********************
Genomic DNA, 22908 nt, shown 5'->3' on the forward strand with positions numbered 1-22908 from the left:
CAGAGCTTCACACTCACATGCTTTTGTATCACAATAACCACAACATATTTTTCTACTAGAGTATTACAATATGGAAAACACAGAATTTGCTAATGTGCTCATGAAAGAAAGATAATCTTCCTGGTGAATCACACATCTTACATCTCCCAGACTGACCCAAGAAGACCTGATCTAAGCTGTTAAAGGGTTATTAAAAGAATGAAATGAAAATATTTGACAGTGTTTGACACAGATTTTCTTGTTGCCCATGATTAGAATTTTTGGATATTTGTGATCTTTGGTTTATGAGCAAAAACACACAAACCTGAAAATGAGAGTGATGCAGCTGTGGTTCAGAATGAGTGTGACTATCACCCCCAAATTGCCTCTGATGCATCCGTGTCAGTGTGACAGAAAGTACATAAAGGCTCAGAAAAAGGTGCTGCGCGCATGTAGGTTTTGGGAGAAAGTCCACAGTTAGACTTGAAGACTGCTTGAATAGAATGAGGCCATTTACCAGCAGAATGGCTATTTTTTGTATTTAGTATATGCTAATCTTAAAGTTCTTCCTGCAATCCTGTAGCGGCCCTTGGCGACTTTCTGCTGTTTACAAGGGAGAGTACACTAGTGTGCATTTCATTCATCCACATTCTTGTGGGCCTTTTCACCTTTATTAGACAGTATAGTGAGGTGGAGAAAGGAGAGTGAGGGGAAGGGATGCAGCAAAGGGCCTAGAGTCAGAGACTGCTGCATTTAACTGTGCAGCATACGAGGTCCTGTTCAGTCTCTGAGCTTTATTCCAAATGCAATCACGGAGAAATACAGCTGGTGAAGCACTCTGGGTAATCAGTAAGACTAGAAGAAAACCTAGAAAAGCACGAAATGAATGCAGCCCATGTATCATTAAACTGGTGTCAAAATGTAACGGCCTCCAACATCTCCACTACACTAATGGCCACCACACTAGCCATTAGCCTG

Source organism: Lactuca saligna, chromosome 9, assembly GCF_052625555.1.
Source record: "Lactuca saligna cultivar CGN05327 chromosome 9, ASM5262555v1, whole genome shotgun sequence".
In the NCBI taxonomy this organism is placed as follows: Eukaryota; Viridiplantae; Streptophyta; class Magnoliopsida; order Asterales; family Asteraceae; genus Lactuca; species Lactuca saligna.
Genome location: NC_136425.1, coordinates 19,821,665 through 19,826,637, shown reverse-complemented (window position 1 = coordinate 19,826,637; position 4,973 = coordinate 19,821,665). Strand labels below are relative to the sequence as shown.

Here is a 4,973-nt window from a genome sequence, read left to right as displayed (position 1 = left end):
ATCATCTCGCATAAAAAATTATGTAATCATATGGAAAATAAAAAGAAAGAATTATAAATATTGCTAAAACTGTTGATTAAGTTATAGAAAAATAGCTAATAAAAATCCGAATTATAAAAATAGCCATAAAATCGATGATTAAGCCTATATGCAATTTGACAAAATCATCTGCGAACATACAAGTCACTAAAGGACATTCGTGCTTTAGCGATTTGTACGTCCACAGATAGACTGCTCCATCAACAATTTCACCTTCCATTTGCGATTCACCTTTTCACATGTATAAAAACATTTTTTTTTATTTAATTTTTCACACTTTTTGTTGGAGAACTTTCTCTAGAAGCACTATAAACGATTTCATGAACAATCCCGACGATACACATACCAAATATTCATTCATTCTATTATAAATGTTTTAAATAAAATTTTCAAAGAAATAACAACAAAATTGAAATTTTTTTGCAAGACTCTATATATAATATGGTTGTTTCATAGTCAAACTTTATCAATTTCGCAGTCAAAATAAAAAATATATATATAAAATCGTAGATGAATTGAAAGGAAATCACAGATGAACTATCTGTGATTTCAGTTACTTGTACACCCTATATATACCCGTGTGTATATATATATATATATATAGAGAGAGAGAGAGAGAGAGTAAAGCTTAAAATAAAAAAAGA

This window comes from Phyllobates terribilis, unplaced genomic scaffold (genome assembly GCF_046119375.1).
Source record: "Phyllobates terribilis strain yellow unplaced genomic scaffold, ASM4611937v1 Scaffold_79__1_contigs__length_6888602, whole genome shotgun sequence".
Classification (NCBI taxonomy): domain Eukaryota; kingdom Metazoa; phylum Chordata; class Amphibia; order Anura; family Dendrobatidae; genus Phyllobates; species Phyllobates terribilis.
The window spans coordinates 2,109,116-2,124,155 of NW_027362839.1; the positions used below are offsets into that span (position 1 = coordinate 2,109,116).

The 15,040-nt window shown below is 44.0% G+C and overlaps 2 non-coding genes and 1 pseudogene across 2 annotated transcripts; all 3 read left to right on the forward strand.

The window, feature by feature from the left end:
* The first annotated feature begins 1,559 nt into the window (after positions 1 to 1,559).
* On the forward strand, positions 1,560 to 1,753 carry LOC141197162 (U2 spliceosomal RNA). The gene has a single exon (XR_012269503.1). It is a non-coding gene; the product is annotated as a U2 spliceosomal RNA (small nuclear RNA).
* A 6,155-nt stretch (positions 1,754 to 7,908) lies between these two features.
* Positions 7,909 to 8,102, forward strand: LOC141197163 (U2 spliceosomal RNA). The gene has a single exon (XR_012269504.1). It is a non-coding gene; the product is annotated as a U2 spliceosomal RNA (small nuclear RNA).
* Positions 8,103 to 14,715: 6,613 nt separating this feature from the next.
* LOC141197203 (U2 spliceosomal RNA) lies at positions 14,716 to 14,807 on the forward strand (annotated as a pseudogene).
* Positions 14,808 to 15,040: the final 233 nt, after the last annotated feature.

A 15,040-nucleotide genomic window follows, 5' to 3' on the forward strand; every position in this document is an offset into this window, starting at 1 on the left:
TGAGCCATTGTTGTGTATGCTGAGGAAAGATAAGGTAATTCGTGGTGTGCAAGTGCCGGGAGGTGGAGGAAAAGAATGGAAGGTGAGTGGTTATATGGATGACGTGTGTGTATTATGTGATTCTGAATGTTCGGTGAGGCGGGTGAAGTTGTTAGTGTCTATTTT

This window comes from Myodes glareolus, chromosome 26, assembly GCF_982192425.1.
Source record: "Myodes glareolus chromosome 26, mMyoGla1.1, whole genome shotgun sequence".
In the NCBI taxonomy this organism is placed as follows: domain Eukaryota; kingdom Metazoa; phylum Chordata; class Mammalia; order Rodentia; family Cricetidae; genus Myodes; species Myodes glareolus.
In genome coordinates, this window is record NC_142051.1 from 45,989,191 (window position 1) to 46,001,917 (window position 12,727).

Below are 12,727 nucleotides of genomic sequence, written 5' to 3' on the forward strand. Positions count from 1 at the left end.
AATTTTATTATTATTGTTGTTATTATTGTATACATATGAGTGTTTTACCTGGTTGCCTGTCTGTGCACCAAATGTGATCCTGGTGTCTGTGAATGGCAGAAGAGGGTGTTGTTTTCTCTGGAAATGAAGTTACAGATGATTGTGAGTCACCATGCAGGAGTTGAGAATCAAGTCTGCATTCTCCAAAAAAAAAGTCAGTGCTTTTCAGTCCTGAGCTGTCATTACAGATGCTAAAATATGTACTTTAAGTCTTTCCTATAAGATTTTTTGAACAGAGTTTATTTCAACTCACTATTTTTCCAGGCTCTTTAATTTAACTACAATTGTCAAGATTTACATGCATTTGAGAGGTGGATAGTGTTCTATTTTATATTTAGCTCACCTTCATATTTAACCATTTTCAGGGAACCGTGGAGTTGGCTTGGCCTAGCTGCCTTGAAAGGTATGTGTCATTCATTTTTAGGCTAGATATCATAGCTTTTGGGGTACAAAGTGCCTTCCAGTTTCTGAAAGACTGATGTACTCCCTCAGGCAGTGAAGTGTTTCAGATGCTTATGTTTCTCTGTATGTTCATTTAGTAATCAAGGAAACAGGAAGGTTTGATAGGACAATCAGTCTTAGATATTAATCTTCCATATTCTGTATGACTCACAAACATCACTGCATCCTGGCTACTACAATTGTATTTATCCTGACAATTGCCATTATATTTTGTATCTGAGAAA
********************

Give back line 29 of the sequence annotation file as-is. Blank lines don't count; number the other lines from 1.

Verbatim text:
AATTTTATTATTATTGTTGTTATTATTGTATACATATGAGTGTTTTACCTGGTTGCCTGTCTGTGCACCAAATGTGATCCTGGTGTCTGTGAATGGCAGAAGAGGGTGTTGTTTTCTCTGGAAATGAAGTTACAGATGATTGTGAGTCACCATGCAGGAGTTGAGAATCAAGTCTGCATTCTCCAAAAAAAAAGTCAGTGCTTTTCAGTCCTGAGCTGTCATTACAGATGCTAAAATATGTACTTTAAGTCTTTCCTATAAGATTTTTTGAACAGAGTTTATTTCAACTCACTATTTTTCCAGGCTCTTTAATTTAACTACAATTGTCAAGATTTACATGCATTTGAGAGGTGGATAGTGTTCTATTTTATATTTAGCTCACCTTCATATTTAACCATTTTCAGGGAACCGTGGAGTTGGCTTGGCCTAGCTGCCTTGAAAGGTATGTGTCATTCATTTTTAGGCTAGATATCATAGCTTTTGGGGTACAAAGTGCCTTCCAGTTTCTGAAAGACTGATGTACTCCCTCAGGCAGTGAAGTGTTTCAGATGCTTATGTTTCTCTGTATGTTCATTTAGTAATCAAGGAAACAGGAAGGTTTGATAGGACAATCAGTCTTAGATATTAATCTTCCATATTCTGTATGACTCACAAACATCACTGCATCCTGGCTACTACAATTGTATTTATCCTGACAATTGCCATTATATTTTGTATCTGAGAAA